Don 

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"We look forward to seeing your model of the three beetles."

 

Well, since it takes me an age to make anything, here is the original, which is better than anything I could build anyway.

 

K

 

A wonderful bit of nostalgia for me there, Kevin.

 

My three childhood influences were (1) the Railway Series, which was the only reason I learnt to read, (2) Repeated visits to the Dart Valley and Torbay & Dartmouth, and, (iii) my father's stack of '50s RMs.

 

So, Rev. Awdry's Ffarqhar in RM was a bit special.  To my regret, I never met Rev. Awdry, but I have fond memories of a visit to Cadeby to see the "Fat Clergyman".

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I saw Rev Awdry at Central Hall when he was exhibiting his layout there. I asked it the station had been based on anywhere. The real one on the Island of Sodor was his response. 

Don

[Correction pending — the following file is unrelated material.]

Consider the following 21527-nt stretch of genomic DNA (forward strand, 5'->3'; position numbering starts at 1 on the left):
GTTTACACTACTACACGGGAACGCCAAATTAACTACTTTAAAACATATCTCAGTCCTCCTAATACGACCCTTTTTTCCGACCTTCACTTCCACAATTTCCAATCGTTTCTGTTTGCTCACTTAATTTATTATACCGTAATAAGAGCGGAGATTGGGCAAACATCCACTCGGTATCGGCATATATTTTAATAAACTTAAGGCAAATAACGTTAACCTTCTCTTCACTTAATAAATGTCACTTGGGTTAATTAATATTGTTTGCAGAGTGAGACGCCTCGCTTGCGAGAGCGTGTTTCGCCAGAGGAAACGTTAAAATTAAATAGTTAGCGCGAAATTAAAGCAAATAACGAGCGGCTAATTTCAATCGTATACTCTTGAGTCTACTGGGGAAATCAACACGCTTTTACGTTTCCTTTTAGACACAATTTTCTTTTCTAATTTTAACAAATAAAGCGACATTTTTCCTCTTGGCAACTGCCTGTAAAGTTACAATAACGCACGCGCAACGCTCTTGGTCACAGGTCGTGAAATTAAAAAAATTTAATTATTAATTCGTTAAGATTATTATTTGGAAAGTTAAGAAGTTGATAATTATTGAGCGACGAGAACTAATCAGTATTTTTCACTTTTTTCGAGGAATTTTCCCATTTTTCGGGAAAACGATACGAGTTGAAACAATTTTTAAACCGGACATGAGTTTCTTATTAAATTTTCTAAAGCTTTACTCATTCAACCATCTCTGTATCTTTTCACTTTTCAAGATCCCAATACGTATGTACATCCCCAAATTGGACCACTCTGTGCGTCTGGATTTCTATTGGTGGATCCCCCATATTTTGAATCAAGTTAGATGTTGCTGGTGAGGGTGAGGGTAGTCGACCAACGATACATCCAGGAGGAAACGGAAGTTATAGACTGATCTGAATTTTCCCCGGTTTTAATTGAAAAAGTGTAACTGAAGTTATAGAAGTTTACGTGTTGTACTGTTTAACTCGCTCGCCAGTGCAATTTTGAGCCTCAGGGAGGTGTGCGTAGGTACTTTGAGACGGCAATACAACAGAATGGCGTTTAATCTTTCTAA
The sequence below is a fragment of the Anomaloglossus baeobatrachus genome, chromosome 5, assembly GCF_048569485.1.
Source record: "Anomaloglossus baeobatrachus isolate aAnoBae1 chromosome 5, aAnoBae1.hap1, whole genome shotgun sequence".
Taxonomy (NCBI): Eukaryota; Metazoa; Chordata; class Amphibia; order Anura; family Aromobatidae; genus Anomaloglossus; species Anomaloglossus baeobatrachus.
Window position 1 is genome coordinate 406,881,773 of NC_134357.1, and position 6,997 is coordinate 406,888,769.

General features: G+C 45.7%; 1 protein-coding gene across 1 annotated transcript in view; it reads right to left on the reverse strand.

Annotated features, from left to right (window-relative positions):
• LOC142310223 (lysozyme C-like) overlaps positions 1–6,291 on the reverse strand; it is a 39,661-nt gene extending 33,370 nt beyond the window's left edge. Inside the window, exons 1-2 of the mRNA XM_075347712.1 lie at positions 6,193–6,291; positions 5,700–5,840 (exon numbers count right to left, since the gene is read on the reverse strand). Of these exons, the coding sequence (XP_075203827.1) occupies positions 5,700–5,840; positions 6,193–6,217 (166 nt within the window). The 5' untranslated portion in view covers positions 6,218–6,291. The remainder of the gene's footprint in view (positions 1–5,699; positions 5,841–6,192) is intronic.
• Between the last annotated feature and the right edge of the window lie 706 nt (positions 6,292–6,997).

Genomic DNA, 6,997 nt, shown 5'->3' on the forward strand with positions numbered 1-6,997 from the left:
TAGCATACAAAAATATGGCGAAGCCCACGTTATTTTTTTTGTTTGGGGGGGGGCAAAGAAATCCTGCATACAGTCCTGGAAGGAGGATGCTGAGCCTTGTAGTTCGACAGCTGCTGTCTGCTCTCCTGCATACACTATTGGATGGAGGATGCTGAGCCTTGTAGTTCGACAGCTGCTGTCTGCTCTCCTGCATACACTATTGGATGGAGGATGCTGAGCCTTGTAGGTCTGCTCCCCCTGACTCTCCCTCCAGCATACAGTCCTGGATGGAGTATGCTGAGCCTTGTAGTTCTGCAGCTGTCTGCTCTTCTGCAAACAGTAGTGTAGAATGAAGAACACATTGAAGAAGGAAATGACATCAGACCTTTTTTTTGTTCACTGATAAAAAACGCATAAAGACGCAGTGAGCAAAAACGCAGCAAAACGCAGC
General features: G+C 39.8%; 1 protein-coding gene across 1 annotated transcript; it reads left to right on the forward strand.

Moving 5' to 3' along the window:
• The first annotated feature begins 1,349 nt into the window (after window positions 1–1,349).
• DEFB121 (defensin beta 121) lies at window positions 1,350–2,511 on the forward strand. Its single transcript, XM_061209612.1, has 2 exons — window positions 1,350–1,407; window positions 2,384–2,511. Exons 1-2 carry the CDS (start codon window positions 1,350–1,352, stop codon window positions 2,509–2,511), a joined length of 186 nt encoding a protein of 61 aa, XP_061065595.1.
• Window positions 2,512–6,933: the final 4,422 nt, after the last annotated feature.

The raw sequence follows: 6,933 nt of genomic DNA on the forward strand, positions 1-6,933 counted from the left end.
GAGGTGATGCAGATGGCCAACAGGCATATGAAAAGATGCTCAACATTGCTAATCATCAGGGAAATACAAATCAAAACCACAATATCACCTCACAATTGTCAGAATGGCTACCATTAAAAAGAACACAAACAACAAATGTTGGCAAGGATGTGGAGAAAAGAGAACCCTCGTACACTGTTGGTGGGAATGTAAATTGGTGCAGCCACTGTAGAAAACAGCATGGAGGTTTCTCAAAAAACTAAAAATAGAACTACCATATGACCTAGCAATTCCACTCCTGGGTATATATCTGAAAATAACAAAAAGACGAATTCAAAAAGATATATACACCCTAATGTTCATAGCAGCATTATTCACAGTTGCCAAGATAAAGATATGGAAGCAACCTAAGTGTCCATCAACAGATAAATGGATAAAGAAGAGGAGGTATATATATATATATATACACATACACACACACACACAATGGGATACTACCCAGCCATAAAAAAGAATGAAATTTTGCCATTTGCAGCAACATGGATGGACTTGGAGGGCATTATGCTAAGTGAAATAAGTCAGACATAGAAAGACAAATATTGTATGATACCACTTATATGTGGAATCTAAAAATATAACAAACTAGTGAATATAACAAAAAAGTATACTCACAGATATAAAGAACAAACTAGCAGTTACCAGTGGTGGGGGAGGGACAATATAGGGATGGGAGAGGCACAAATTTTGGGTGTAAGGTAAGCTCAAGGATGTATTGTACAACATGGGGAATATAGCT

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Some progress at last on the village.

 

I have been researching and compiling material for a wagon-build programme.  I have reached 20 vehicles and decided to stop!  I need to establish what I need for each vehicle (I think only 4 will be OOB kits and one a new chassis for an RTR body, and one of the kits is OOP), and then scrape my coppers together (that's a lot of Gibson axles!).  For 1905 in Norfolk, I find that suitable rolling stock will need to be the product of much bashing and bodging.

 

One area that requires further research is the use of Archer's rivets - I have no idea what the best size for wagon bodies might be.  Another area is that of producing homemade transfers; West Norfolk Railway and fictitious POs need lettering, though the latter might be supplied by HMRS generic lettering sheets.  I also find that the Great Eastern seems to lack transfers.  Further, just about every company I would want to represent, save the Midland, would still have been typified by small lettering, not large initials, in 1905.